In any event, even if error occurred as alleged by appellant with respect to the murder charge in Count 1, the error was harmless beyond a reasonable doubt.   That is, it appears beyond a reasonable doubt that the error did not contribute to the verdict.  (Yates v. Evatt (1991) 500 U.S. 391, 401, 111 S.Ct. 1884, 1892, 114 L.Ed.2d 432, overruled on another point in Estelle v. McGuire (1991) 502 U.S. 62, ––––, fn. 4, 112 S.Ct. 475, 482, fn. 4, 116 L.Ed.2d 385.)   In the instant case, in order to reach verdicts in Counts 2 and 3 that appellant was guilty of attempted willful, deliberate, and premeditated murder, the jury had to find that appellant had the specific intent to kill.   They were so instructed under CALJIC 8.67.   Because the jury returned findings of true on these allegations in Counts 2 and 3, it is inconceivable that the jury would not have found an intent to kill as to Count 1 involving the same shooting.3

2. Sufficiency of the evidence.

Appellant argues that the evidence is insufficient to show the premeditation and deliberation necessary to establish that a first degree murder occurred.   He utilizes the three factors set forth in People v. Anderson (1968) 70 Cal.2d 15, 73 Cal.Rptr. 550, 447 P.2d 942, to make his argument that, at most, only second degree murder was a reasonably foreseeable consequence.

 Of course, the test on appeal is whether a rational trier of fact could have found premeditation and deliberation beyond a reasonable doubt based upon the evidence presented.   In making this determination, a reviewing court is only guided by the three factors set forth in Anderson, and need not find some special combination of factors or specific weight for those factors in order to make a determination of the sufficiency of evidence of premeditation and deliberation.  (People v. Pride (1992) 3 Cal.4th 195, 247, 10 Cal.Rptr.2d 636, 833 P.2d 643, cert. den. (1993) 507 U.S. 935, 113 S.Ct. 1323, 122 L.Ed.2d 709.)

 Applying these principles to the instant case, it is first clear that the evidence supports the jury's determination that a homicide was reasonably  foreseeable.   The evidence presented by the testimony of Gregory Bailey and Investigator Giron, coupled with appellant's own statement, allowed the conclusion that the instant shooting was gang oriented.   The gang in which appellant was a member and the gangs who controlled that area where the liquor store was were enemies.   Appellant admitted that he and his coperpetrator obtained a gun in order to shoot someone.   A homicide was clearly reasonably foreseeable.  (People v. Flores (1992) 7 Cal.App.4th 1350, 1361, 9 Cal.Rptr.2d 754;  People v. Godinez (1992) 2 Cal.App.4th 492, 499–500, 3 Cal.Rptr.2d 325;  People v. Luparello, supra, 187 Cal.App.3d at p. 445, 231 Cal.Rptr. 832.)

In examining the evidence with respect to premeditation and deliberation, there is evidence of planning activity.   Appellant admitted obtaining a gun in order to shoot somebody.   He drove his father's car looking for someone to shoot.   The gun was thereafter eliminated by giving it to someone, although appellant professed not to remember exactly who it was.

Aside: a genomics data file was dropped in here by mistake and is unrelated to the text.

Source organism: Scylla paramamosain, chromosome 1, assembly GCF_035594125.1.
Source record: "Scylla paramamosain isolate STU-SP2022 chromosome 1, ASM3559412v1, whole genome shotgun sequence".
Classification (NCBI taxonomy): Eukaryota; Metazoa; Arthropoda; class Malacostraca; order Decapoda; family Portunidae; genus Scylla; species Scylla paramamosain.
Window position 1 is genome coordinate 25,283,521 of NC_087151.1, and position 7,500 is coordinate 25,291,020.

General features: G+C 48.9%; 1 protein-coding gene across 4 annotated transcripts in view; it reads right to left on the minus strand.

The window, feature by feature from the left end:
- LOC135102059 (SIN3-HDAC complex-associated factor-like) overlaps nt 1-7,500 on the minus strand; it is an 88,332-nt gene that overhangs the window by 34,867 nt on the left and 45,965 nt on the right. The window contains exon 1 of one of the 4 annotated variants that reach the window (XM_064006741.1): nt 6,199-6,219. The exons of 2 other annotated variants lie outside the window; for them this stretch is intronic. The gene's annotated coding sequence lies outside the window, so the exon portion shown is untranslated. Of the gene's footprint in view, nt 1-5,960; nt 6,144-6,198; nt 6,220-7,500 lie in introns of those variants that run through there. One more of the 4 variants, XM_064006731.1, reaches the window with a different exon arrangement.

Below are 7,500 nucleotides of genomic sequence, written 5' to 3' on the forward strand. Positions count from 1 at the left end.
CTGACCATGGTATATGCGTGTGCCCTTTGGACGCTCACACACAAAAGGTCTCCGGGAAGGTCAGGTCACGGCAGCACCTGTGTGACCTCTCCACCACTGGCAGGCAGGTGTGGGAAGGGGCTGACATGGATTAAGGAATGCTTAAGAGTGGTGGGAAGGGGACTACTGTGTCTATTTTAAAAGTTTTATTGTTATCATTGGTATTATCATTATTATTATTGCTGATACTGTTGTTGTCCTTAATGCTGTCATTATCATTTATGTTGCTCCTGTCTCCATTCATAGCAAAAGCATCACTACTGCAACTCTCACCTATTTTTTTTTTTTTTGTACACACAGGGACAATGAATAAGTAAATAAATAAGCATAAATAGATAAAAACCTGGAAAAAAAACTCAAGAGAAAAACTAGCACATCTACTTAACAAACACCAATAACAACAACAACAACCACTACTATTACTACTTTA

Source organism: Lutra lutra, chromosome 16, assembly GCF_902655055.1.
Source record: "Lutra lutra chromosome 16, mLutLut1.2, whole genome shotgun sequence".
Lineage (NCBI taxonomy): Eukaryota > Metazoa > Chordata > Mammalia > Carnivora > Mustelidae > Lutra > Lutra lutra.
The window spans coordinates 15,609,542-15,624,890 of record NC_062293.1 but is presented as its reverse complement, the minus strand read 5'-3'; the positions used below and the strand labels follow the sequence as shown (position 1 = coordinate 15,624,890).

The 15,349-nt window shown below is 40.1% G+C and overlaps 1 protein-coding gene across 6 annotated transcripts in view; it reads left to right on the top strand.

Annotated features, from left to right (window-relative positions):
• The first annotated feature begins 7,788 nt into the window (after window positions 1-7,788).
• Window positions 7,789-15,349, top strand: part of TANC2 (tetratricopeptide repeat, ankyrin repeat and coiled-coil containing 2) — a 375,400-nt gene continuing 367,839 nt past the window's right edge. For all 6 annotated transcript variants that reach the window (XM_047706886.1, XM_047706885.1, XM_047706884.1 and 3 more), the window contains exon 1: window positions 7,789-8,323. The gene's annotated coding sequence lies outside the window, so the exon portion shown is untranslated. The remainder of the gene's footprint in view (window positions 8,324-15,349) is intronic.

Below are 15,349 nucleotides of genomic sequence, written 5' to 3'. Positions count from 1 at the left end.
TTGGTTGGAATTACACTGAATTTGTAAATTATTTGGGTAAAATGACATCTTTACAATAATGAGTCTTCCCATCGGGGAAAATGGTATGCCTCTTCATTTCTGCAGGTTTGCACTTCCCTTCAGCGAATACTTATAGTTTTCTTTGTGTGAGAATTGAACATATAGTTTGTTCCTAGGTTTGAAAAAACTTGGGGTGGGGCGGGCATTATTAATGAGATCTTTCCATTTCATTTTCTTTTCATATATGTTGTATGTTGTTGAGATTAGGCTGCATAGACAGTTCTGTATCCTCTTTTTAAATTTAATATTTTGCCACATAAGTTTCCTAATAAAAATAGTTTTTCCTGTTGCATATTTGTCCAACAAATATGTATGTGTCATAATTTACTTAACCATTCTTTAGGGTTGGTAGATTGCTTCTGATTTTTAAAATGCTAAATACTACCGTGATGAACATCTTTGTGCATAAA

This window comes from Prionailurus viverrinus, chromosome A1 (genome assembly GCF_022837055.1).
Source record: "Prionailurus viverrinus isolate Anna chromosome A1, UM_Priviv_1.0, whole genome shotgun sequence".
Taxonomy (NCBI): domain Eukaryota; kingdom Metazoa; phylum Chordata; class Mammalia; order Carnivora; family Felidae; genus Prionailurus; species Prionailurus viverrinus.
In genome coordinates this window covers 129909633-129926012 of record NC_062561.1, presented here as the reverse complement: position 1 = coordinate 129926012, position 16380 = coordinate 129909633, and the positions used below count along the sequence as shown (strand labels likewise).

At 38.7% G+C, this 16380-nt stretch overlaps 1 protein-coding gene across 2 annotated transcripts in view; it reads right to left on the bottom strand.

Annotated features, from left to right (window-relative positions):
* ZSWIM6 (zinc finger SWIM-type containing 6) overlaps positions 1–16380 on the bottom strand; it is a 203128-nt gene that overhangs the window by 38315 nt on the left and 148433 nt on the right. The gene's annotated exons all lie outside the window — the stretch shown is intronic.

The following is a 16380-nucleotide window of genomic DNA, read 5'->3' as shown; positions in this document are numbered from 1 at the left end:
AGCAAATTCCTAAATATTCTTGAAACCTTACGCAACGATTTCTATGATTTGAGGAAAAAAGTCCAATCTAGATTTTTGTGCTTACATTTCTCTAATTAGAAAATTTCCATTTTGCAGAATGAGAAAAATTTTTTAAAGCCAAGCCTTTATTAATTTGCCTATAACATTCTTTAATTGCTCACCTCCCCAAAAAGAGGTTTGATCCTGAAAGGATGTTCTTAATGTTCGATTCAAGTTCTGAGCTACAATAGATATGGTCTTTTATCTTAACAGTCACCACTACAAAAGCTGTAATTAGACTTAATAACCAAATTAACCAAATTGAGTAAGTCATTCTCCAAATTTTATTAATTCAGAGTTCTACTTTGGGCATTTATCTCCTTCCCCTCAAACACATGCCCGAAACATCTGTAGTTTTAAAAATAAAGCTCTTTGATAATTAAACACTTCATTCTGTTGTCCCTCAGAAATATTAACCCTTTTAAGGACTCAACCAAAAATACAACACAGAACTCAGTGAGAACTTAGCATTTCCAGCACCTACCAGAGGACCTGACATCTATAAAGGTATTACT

Contrary to appellant's assertion the manner of killing is also indicative of premeditation and deliberation.   According to Gregory Bailey, the car was only about five feet from the victim when the shooting started.   Five or six shots were fired.   At such close range, and with the number of shots fired, the inference could be made that the shooter was intent on inflicting death.

Moreover, there was evidence of motive.   The rival gangs involved were enemies.   According to Mr. Bailey, they were enemies in the way the United States and Russia used to be enemies.   In addition, Mr. Bailey and Little John were dressed in clothing identifying them as 8–Trey gang members.   According to Investigator Giron, drive-by retaliation shootings were a high form of honor among gangs.   In this case, appellant, in his statement, referred to having been at a party where someone was shot.   It was immediately after this occurrence, that appellant and his coperpetrator got the gun in order to shoot someone.   Again the inference is available that the shooting was in retaliation for the shooting at the party.

 It must be remembered that premeditation can occur in a short period of time.   It is also to be emphasized that the test is whether any rational trier of fact, not the reviewing court, could have been persuaded by the evidence beyond a reasonable doubt.  (People v. Perez (1992) 2 Cal.4th 1117, 1127, 9 Cal.Rptr.2d 577, 831 P.2d 1159.)   The evidence presented in the instant case, while perhaps allowing for other possibilities, nevertheless supports a rational trier of fact's conclusion that the murder committed was premeditated and deliberate, thus constituting first degree murder.

3. Calculation of conduct credit.

 Respondent, in its brief, argues that the conduct credit awarded appellant is erroneous by one day, and that the total credit granted appellant should be  modified to reflect 920 days instead of 921.   Appellant, in his reply brief, urges that the credit total should remain at 921 days because the People did not appeal from the granting of those credits.

Initially, it appears that based upon the application of the correct formula for credit determination, that respondent is correct.  (People v. King (1992) 3 Cal.App.4th 882, 886, 4 Cal.Rptr.2d 723.)   While it might be preferable to bring such an error first to the attention of the trial court, because such an error appears to be in the nature of an unauthorized sentence, it may be corrected whenever it is brought to the attention of a court.   (People v. Walkkein (1993) 14 Cal.App.4th 1401, 1411, 18 Cal.Rptr.2d 383.)


The abstract of judgment is ordered amended to show 306 days of local conduct credit, and 920 days of total credit.   As so modified, the judgment of conviction is affirmed.



1.   Thompson is not a party to this appeal.

2.   All further references to code sections will be to the Penal Code unless otherwise specified.

3.   In a supplemental letter brief appellant challenges CALJIC 2.90 as violating his rights to due process.   We reject this contention based upon our Supreme Court's prior ruling.  (People v. Jennings (1991) 53 Cal.3d 334, 385–386, 279 Cal.Rptr. 780, 807 P.2d 1009.)

HAHN, Associate Justice.* FN* Assigned by the Chairperson of the Judicial Council.

KLEIN, P.J., and HINZ, J., concur.